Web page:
Magic The Gathering Khans of Tarkir Set – Temur Avalanche Intro Deck
Publisher: Wizards of the Coast
Release Date: 09/26/2014
Get it here: StarCityGames
I tend to prefer mono- or dual-color decks, but have recently become more interested in experimenting with different play styles, so when Wizards of the Coast kindly sent us a Khans of Tarkir – Temur Avalanche Intro Deck, which includes a standard 60-card deck and two 15-card booster packs, I jumped at the chance to review it. Generally speaking, this set takes advantage of the Morph ability, which allows you to play a creature as a vanilla 2/2 creature, later paying the cost to morph it into its more powerful counterpart later in the game. Given that this set focuses on higher-powered creatures with understandably higher mana costs, this is a nice way to surprise your opponents later on in the match. While Temur Avalanche is a three-color (GUR) deck, the entire set is themed on wedges, and in this particular case that means that the deck focuses on green and red and includes some limited blue.
So without further ado, here is the deck list:
|Card Name||Card Type||Mana Cost||Power/Toughness|
|2||Heir of the Wilds||Creature||1G||2/2|
|1||Roar of Challenge||Sorcery||2G||N/A|
The Intro Pack gives you 26 land cards, pretty standard for a three-color deck. Three of these cards are dual lands, and two additional cards tap for either green, blue, or red. The nice thing about these dual lands (Swiftwater Cliffs, Rugged Highlands, and Thornwood Falls) is that when you put them onto the battlefield, you gain a life, which is good if you’ve been taking a beating. Frontier Bivouac allows you to tap for green, blue, or red, which should help alleviate any anxiety you might have about playing a three-color deck. The sole artifact, Temur Banner, can also be tapped for another mana of any color, or sacrificed to draw a card. The max mana of each color, depending on how you tap the multi-color lands, is 15 green (one you take into account Elvish Mystic, described below), 10 blue, or 12 red mana on any given turn.
If you’re going to play this deck as is, however, mana might initially be a concern, especially against faster paced decks, but the deck does a decent job of trying to alleviate that anxiety. There is only one 1-mana creature card, the Elvish Mystic, but you get two copies of it. You can, however, tap the Elvish Mystic for an additional green mana when needed, which is good, because all of the creature cards that cost two mana (Icefeather Aven, Runeclaw Bear, and Heir of the Wilds) require green to put onto the battlefield. Runeclaw Bear is your standard, boring 2/2. Heir of the Wilds has Deathtouch, which is always a nice addition, and Ferocious, which gives you +1/+1 until the end of the turn if you control a creature with a power of 4 or greater. With this deck, that’s going to be pretty easy to get, assuming you can get the mana together. Icefeather Aven has Flying and Morph, where you can cast the card face down as a 2/2 for three mana of any color. This is a nice move in case you are missing a green or blue mana at the time and need to get something out there. Once you get the missing mana, you can flip the card over, giving it Flying and you the ability to return another target creature to its owner’s hand. Not a bad deal. Alpine Grizzly is your standard 4/2 for 2G, which, really, you could replace this with something else if you wanted. Summit Prowler is 2R for 4/3. Both of these are decent on their own, but especially useful to have out at the same time, as Heir of the Wilds to give it that boost, or any other card with Ferocious, for that matter.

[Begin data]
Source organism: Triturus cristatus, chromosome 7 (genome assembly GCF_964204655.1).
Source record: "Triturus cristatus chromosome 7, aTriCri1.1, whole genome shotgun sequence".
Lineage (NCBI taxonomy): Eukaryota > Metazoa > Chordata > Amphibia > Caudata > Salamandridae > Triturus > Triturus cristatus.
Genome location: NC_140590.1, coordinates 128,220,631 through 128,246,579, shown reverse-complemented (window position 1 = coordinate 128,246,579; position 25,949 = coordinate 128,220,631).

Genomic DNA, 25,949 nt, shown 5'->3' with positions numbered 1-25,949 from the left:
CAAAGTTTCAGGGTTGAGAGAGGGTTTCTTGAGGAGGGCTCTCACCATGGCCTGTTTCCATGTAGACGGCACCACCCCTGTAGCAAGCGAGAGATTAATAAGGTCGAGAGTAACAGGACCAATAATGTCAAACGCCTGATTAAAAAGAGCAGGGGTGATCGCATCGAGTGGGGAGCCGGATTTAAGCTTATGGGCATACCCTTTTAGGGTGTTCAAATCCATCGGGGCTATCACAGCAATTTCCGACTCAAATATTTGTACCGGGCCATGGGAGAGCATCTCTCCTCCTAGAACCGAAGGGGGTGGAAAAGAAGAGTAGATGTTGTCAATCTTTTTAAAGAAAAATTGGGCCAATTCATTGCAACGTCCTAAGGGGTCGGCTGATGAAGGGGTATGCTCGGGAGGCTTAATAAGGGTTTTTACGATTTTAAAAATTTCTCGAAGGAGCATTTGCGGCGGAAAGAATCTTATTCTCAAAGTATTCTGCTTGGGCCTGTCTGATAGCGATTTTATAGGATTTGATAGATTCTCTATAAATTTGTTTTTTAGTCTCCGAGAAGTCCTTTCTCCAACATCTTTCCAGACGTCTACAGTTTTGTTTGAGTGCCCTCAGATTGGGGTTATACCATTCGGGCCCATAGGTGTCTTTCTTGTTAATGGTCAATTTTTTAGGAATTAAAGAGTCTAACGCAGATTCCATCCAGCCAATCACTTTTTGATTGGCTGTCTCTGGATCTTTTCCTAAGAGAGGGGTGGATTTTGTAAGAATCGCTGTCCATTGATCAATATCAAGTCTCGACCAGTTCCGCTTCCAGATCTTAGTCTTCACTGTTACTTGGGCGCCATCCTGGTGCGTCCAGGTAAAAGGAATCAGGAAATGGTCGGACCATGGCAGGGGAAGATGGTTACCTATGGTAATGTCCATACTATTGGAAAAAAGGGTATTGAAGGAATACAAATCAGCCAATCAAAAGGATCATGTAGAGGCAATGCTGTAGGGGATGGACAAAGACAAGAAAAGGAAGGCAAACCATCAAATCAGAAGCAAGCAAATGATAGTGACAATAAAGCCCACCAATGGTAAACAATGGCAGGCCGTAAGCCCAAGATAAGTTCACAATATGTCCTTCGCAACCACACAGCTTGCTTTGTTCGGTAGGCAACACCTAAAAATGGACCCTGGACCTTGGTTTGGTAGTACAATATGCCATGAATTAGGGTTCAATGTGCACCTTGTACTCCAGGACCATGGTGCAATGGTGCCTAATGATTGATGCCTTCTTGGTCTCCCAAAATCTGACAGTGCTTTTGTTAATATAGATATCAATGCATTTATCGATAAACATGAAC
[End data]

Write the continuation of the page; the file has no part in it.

Where you start to get into your more interesting creatures is at about 5 mana cost. It’s also where you need to be sure you have a variety of mana on the field. Bear’s Companion and Avalanche Tusker both require one of each color on the field as well as two of any other color, and Thundering Giant and Pine Walker require two red and two green, respectively, in addition to any three other mana cards. Bear’s Companion is only 2/2, but comes with a 4/4 green Bear creature token, which is nice, but it is amusing that the token is stronger than the card itself. Avalanche Tusker, the foil card for this set, forces the opponent to block with a creature of your choosing. This is nice until the opponent decides to add creatures to that block, but at 6/4, you’re likely to take at least one, probably two out, and a 2-for-1 trade isn’t too terrible. Pine Walker is a 5/5 that also has Morph, letting you play it for 3 and then turn it over for 4G, instead of playing it straight for 3GG. Additionally, whenever you turn Pine Walker face up, you’ll get to untap it, as well as any other creature that gets turned face up, which is quite a few cards in this deck. Thundering Giant is a 4/3 with haste. Tusked Colossodon is a standard 6/5 with nothing special added. Glacial Stalker is another Morphable creature, making it a little easier to cast while you try to find the limited number of blue lands (comparatively). Snowhorn Rider is also Morphable and has Trample, but in cost-comparison to some of the other cards in the deck, I think this would be a candidate for switching out. Finally, the most expensive card, Woolly Loxodon, is also Morphable.